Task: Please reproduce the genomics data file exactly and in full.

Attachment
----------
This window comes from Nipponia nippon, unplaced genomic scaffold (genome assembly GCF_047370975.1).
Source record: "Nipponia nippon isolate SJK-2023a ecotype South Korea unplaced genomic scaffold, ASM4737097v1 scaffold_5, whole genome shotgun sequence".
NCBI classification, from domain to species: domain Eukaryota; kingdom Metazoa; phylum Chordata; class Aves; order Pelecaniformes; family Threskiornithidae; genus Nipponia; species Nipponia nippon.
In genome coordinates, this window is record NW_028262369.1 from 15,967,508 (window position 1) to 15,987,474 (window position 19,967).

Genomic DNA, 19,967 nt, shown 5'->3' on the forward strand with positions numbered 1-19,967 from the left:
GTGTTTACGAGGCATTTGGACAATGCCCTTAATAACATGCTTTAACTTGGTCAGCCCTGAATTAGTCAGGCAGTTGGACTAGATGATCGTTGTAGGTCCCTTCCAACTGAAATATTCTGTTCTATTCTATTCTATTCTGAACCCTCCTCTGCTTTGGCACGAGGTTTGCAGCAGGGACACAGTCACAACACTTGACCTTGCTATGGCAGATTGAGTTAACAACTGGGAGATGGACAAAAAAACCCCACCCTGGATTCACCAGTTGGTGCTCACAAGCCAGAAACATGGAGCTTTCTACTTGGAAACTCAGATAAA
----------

This window comes from Nipponia nippon, unplaced genomic scaffold (genome assembly GCF_047370975.1).
Source record: "Nipponia nippon isolate SJK-2023a ecotype South Korea unplaced genomic scaffold, ASM4737097v1 scaffold_5, whole genome shotgun sequence".
NCBI classification, from domain to species: domain Eukaryota; kingdom Metazoa; phylum Chordata; class Aves; order Pelecaniformes; family Threskiornithidae; genus Nipponia; species Nipponia nippon.
In genome coordinates, this window is record NW_028262369.1 from 15,967,508 (window position 1) to 15,987,474 (window position 19,967).

Genomic DNA, 19,967 nt, shown 5'->3' on the forward strand with positions numbered 1-19,967 from the left:
GTGTTTACGAGGCATTTGGACAATGCCCTTAATAACATGCTTTAACTTGGTCAGCCCTGAATTAGTCAGGCAGTTGGACTAGATGATCGTTGTAGGTCCCTTCCAACTGAAATATTCTGTTCTATTCTATTCTATTCTGAACCCTCCTCTGCTTTGGCACGAGGTTTGCAGCAGGGACACAGTCACAACACTTGACCTTGCTATGGCAGATTGAGTTAACAACTGGGAGATGGACAAAAAAACCCCACCCTGGATTCACCAGTTGGTGCTCACAAGCCAGAAACATGGAGCTTTCTACTTGGAAACTCAGATAAA